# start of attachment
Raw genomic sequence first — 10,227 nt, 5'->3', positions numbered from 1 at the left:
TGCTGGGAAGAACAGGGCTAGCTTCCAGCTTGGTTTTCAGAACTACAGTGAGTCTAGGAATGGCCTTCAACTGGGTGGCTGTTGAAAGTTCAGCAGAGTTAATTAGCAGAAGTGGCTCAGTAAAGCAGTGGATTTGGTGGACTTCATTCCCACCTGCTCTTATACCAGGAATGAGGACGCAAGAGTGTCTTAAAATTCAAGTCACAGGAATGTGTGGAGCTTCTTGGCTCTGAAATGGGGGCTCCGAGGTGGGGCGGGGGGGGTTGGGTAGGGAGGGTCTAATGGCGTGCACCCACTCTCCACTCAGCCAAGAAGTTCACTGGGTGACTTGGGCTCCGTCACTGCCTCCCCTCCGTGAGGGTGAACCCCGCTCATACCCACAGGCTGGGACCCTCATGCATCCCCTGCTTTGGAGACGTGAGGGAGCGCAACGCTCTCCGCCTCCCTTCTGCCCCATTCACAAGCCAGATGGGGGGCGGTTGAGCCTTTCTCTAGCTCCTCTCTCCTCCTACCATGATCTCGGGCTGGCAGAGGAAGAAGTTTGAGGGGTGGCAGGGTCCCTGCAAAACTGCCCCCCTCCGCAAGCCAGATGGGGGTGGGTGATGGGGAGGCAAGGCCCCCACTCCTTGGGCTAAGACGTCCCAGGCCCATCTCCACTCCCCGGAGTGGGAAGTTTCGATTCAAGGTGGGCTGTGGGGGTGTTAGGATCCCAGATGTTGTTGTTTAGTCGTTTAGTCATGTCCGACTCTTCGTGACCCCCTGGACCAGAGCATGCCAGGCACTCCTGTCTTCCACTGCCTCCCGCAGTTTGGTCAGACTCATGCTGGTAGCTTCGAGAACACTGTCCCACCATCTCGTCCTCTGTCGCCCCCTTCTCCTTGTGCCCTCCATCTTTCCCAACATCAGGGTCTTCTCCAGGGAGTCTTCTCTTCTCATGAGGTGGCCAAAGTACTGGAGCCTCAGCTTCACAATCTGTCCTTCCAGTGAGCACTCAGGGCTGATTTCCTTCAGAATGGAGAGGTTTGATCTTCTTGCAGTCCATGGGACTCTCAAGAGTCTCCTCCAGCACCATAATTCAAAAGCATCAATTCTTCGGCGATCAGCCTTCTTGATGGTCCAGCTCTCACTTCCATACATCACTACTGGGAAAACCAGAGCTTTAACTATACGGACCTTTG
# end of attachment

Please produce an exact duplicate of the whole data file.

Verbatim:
Raw genomic sequence first — 10,227 nt, 5'->3', positions numbered from 1 at the left:
TGCTGGGAAGAACAGGGCTAGCTTCCAGCTTGGTTTTCAGAACTACAGTGAGTCTAGGAATGGCCTTCAACTGGGTGGCTGTTGAAAGTTCAGCAGAGTTAATTAGCAGAAGTGGCTCAGTAAAGCAGTGGATTTGGTGGACTTCATTCCCACCTGCTCTTATACCAGGAATGAGGACGCAAGAGTGTCTTAAAATTCAAGTCACAGGAATGTGTGGAGCTTCTTGGCTCTGAAATGGGGGCTCCGAGGTGGGGCGGGGGGGGTTGGGTAGGGAGGGTCTAATGGCGTGCACCCACTCTCCACTCAGCCAAGAAGTTCACTGGGTGACTTGGGCTCCGTCACTGCCTCCCCTCCGTGAGGGTGAACCCCGCTCATACCCACAGGCTGGGACCCTCATGCATCCCCTGCTTTGGAGACGTGAGGGAGCGCAACGCTCTCCGCCTCCCTTCTGCCCCATTCACAAGCCAGATGGGGGGCGGTTGAGCCTTTCTCTAGCTCCTCTCTCCTCCTACCATGATCTCGGGCTGGCAGAGGAAGAAGTTTGAGGGGTGGCAGGGTCCCTGCAAAACTGCCCCCCTCCGCAAGCCAGATGGGGGTGGGTGATGGGGAGGCAAGGCCCCCACTCCTTGGGCTAAGACGTCCCAGGCCCATCTCCACTCCCCGGAGTGGGAAGTTTCGATTCAAGGTGGGCTGTGGGGGTGTTAGGATCCCAGATGTTGTTGTTTAGTCGTTTAGTCATGTCCGACTCTTCGTGACCCCCTGGACCAGAGCATGCCAGGCACTCCTGTCTTCCACTGCCTCCCGCAGTTTGGTCAGACTCATGCTGGTAGCTTCGAGAACACTGTCCCACCATCTCGTCCTCTGTCGCCCCCTTCTCCTTGTGCCCTCCATCTTTCCCAACATCAGGGTCTTCTCCAGGGAGTCTTCTCTTCTCATGAGGTGGCCAAAGTACTGGAGCCTCAGCTTCACAATCTGTCCTTCCAGTGAGCACTCAGGGCTGATTTCCTTCAGAATGGAGAGGTTTGATCTTCTTGCAGTCCATGGGACTCTCAAGAGTCTCCTCCAGCACCATAATTCAAAAGCATCAATTCTTCGGCGATCAGCCTTCTTGATGGTCCAGCTCTCACTTCCATACATCACTACTGGGAAAACCAGAGCTTTAACTATACGGACCTTTG